Ruff Logo Semi-Final Designs

Ruff Logo Semi-Final Designs

Over on facebook, I held a little poll to see which of the concept designs was the most favored. These two got the most votes, so I decided that I’d go ahead and polish them both up and have a final poll with these two going head-to-head.

For any new followers, you can check out my RUFF tag to see my previous posts about this project. You can also check out the RUFF website! (I will likely be doing a website redesign for them as a personal project in the future)

On the top there you see a little bit of design process – from thumbnail, to basic forms, to slightly-more-refined forms. The font is not final, but it is a good first step. Bold, easy-to-read lettering is very important for the life-raft design so that it is easy to distinguish from the life raft elements.

Bottom is thumbnail to basic forms. Simple is beautiful, in this case (and this is my personal favorite of the concept designs). I realized after making my progress saves that I neglected to give the puppy silhouette a tail! Easily fixed! Like the life-raft design, the font here is not finalized. Due to the simple nature of this logo design, I have more wiggle room with the text – it can be a little fancier here. I want to maintain that it is a bold word, and an acronym, however – so I don’t want to go so fancy as using script fonts.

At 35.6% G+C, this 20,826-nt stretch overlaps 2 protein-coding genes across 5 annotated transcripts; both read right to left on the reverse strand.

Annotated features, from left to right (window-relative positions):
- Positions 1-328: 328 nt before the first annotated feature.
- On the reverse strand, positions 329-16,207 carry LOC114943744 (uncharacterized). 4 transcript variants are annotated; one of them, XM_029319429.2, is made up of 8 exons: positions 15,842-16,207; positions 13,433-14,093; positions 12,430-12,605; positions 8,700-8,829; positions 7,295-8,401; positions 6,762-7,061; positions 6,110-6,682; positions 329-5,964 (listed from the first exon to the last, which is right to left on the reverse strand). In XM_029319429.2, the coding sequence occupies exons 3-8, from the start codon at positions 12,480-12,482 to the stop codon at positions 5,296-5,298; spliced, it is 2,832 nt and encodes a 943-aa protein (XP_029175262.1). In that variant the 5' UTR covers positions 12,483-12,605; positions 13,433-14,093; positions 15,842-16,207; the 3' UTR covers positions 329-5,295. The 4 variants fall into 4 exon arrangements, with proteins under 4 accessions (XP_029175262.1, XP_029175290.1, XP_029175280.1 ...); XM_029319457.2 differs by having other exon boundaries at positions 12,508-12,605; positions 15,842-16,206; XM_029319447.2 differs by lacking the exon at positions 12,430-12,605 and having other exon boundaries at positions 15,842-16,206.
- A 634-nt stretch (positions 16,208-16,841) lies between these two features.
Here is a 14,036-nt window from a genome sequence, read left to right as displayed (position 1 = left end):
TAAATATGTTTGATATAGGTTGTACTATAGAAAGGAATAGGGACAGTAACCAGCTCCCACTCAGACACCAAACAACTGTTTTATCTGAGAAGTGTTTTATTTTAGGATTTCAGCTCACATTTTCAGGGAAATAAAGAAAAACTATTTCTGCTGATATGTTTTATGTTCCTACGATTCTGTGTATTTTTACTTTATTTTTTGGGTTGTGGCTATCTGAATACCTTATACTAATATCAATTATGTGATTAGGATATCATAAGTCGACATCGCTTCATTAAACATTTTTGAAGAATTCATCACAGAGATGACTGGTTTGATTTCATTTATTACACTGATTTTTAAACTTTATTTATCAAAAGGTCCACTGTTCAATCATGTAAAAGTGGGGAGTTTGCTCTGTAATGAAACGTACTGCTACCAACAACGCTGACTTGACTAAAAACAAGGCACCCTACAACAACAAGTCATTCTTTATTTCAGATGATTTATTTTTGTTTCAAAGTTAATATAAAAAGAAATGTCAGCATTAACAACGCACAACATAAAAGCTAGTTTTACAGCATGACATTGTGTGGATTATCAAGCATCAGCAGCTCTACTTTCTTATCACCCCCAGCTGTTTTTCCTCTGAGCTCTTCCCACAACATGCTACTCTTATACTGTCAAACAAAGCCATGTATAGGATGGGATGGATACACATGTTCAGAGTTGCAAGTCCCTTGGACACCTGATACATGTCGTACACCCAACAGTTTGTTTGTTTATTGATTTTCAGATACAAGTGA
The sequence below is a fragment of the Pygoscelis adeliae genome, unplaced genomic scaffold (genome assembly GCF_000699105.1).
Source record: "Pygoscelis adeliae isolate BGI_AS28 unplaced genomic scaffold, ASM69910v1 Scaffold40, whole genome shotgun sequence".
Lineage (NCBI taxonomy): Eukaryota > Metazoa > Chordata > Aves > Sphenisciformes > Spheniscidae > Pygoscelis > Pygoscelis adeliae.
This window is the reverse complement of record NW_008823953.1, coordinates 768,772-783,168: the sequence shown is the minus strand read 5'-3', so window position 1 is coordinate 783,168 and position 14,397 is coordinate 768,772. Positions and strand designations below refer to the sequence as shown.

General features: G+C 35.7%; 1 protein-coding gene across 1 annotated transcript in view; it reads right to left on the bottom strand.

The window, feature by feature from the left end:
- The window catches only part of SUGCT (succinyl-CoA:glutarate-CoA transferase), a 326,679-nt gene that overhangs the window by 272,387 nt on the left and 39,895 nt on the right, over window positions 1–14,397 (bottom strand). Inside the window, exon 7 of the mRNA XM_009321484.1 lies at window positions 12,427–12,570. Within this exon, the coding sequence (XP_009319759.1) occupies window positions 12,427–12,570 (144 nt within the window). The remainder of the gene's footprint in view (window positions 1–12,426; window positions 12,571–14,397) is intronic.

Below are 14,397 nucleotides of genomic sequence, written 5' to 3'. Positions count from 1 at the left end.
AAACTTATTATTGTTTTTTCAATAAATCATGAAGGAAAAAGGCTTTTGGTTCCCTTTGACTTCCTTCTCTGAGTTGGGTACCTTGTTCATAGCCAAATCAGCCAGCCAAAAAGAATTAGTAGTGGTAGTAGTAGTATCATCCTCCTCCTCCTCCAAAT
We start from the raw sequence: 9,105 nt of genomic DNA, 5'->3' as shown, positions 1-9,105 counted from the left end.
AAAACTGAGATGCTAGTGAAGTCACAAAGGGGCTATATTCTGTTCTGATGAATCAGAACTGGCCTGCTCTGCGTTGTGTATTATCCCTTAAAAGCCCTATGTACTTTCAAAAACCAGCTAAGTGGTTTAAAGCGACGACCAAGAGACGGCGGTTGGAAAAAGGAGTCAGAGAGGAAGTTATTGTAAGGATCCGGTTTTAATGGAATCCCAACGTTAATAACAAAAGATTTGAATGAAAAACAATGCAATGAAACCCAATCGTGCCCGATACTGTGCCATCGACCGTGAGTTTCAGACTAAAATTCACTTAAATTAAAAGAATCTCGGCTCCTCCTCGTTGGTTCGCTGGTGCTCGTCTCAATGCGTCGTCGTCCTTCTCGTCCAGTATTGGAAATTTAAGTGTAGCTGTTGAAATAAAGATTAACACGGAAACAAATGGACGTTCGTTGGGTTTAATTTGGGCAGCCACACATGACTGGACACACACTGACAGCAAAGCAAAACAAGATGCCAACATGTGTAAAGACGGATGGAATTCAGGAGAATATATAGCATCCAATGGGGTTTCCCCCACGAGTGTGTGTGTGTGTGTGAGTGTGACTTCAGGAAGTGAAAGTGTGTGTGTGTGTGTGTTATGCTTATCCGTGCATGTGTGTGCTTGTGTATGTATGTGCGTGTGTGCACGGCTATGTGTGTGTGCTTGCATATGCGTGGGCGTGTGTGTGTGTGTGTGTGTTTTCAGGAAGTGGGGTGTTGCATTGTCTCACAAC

What do you think? These are not final designs, so your input can make a difference!

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2 Responses to Ruff Logo Semi-Final Designs

  1. Tora says:

    Will they stay black and white or will there be color versions as well.

    • krashart says:

      I may consider adding color to the “stripes” on the life raft (which is the design that seems to be getting the most attention now), but a strictly black-and-white design is optimal. Since it’s for a non-profit organization, a black-and-white logo will be easier to use due to its lower cost. It will also be impressively easier to use in screen print designs and other promotional printing that the organization may eventually use the logo for. While it is possible for color designs to translate well into grey scale, I do not want to rely on that or jeopardize the design’s ability to be replicated by incorporating complex shading, either. (This is especially applicable if RUFF eventually uses the logo on paperwork or forms, and runs photocopies instead of prints from a digital file)

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